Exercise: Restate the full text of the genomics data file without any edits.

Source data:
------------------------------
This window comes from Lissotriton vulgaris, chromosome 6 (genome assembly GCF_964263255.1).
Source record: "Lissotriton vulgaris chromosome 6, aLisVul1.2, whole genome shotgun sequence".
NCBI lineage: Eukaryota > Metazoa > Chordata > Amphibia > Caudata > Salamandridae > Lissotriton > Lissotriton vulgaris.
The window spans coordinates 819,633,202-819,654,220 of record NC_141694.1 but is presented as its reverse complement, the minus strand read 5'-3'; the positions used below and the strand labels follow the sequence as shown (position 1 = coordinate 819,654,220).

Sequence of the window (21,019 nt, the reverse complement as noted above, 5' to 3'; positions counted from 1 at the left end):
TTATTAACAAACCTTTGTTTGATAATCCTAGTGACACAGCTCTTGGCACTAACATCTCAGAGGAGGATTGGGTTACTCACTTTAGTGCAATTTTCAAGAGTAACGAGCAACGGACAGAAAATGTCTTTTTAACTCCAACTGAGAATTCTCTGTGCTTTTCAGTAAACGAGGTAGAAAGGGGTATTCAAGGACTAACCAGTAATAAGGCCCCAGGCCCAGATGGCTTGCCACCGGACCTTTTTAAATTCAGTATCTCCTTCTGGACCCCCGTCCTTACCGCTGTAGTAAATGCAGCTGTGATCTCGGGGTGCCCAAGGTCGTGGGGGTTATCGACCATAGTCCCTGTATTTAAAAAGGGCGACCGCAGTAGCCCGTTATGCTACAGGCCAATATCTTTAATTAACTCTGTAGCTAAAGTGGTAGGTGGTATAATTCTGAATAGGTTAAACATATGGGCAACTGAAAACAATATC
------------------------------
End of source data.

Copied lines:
This window comes from Lissotriton vulgaris, chromosome 6 (genome assembly GCF_964263255.1).
Source record: "Lissotriton vulgaris chromosome 6, aLisVul1.2, whole genome shotgun sequence".
NCBI lineage: Eukaryota > Metazoa > Chordata > Amphibia > Caudata > Salamandridae > Lissotriton > Lissotriton vulgaris.
The window spans coordinates 819,633,202-819,654,220 of record NC_141694.1 but is presented as its reverse complement, the minus strand read 5'-3'; the positions used below and the strand labels follow the sequence as shown (position 1 = coordinate 819,654,220).

Sequence of the window (21,019 nt, the reverse complement as noted above, 5' to 3'; positions counted from 1 at the left end):
TTATTAACAAACCTTTGTTTGATAATCCTAGTGACACAGCTCTTGGCACTAACATCTCAGAGGAGGATTGGGTTACTCACTTTAGTGCAATTTTCAAGAGTAACGAGCAACGGACAGAAAATGTCTTTTTAACTCCAACTGAGAATTCTCTGTGCTTTTCAGTAAACGAGGTAGAAAGGGGTATTCAAGGACTAACCAGTAATAAGGCCCCAGGCCCAGATGGCTTGCCACCGGACCTTTTTAAATTCAGTATCTCCTTCTGGACCCCCGTCCTTACCGCTGTAGTAAATGCAGCTGTGATCTCGGGGTGCCCAAGGTCGTGGGGGTTATCGACCATAGTCCCTGTATTTAAAAAGGGCGACCGCAGTAGCCCGTTATGCTACAGGCCAATATCTTTAATTAACTCTGTAGCTAAAGTGGTAGGTGGTATAATTCTGAATAGGTTAAACATATGGGCAACTGAAAACAATATC